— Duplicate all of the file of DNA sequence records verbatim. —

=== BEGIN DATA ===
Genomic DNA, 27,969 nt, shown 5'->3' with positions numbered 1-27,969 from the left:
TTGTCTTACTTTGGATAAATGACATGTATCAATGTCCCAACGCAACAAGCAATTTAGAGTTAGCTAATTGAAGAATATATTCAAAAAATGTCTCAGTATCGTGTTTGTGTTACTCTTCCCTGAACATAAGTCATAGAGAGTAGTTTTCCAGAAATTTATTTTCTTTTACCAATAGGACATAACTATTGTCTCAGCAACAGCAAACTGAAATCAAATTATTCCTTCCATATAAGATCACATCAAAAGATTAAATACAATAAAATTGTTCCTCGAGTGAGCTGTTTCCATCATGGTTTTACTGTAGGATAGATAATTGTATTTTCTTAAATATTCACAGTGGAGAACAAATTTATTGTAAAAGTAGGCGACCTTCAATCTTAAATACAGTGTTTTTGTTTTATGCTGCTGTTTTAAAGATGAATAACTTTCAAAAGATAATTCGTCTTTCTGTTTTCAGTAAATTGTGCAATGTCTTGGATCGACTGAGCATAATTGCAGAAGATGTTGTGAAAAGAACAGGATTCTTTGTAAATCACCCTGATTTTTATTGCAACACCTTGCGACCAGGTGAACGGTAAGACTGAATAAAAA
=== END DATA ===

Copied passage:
Genomic DNA, 27,969 nt, shown 5'->3' with positions numbered 1-27,969 from the left:
TTGTCTTACTTTGGATAAATGACATGTATCAATGTCCCAACGCAACAAGCAATTTAGAGTTAGCTAATTGAAGAATATATTCAAAAAATGTCTCAGTATCGTGTTTGTGTTACTCTTCCCTGAACATAAGTCATAGAGAGTAGTTTTCCAGAAATTTATTTTCTTTTACCAATAGGACATAACTATTGTCTCAGCAACAGCAAACTGAAATCAAATTATTCCTTCCATATAAGATCACATCAAAAGATTAAATACAATAAAATTGTTCCTCGAGTGAGCTGTTTCCATCATGGTTTTACTGTAGGATAGATAATTGTATTTTCTTAAATATTCACAGTGGAGAACAAATTTATTGTAAAAGTAGGCGACCTTCAATCTTAAATACAGTGTTTTTGTTTTATGCTGCTGTTTTAAAGATGAATAACTTTCAAAAGATAATTCGTCTTTCTGTTTTCAGTAAATTGTGCAATGTCTTGGATCGACTGAGCATAATTGCAGAAGATGTTGTGAAAAGAACAGGATTCTTTGTAAATCACCCTGATTTTTATTGCAACACCTTGCGACCAGGTGAACGGTAAGACTGAATAAAAA